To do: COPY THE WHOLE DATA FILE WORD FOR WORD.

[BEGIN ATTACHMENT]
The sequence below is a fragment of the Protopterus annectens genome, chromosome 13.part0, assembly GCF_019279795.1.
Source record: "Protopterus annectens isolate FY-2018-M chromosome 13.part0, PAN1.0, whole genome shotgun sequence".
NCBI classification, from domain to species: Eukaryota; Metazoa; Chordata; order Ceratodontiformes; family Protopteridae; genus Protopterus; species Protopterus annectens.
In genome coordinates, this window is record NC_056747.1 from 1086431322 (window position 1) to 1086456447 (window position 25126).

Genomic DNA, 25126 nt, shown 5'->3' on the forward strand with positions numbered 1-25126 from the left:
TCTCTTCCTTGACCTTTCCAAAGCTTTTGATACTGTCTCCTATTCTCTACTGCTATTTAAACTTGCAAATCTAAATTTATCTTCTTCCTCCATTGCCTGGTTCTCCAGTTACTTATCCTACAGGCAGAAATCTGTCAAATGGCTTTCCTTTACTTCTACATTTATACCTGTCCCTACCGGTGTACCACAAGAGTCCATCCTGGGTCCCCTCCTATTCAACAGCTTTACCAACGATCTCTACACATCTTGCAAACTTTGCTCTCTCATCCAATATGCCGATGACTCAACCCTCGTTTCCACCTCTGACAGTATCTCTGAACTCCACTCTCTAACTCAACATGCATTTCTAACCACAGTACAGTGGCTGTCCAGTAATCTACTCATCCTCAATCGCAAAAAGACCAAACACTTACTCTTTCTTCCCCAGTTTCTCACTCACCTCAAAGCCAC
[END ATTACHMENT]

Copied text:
The sequence below is a fragment of the Protopterus annectens genome, chromosome 13.part0, assembly GCF_019279795.1.
Source record: "Protopterus annectens isolate FY-2018-M chromosome 13.part0, PAN1.0, whole genome shotgun sequence".
NCBI classification, from domain to species: Eukaryota; Metazoa; Chordata; order Ceratodontiformes; family Protopteridae; genus Protopterus; species Protopterus annectens.
In genome coordinates, this window is record NC_056747.1 from 1086431322 (window position 1) to 1086456447 (window position 25126).

Genomic DNA, 25126 nt, shown 5'->3' on the forward strand with positions numbered 1-25126 from the left:
TCTCTTCCTTGACCTTTCCAAAGCTTTTGATACTGTCTCCTATTCTCTACTGCTATTTAAACTTGCAAATCTAAATTTATCTTCTTCCTCCATTGCCTGGTTCTCCAGTTACTTATCCTACAGGCAGAAATCTGTCAAATGGCTTTCCTTTACTTCTACATTTATACCTGTCCCTACCGGTGTACCACAAGAGTCCATCCTGGGTCCCCTCCTATTCAACAGCTTTACCAACGATCTCTACACATCTTGCAAACTTTGCTCTCTCATCCAATATGCCGATGACTCAACCCTCGTTTCCACCTCTGACAGTATCTCTGAACTCCACTCTCTAACTCAACATGCATTTCTAACCACAGTACAGTGGCTGTCCAGTAATCTACTCATCCTCAATCGCAAAAAGACCAAACACTTACTCTTTCTTCCCCAGTTTCTCACTCACCTCAAAGCCAC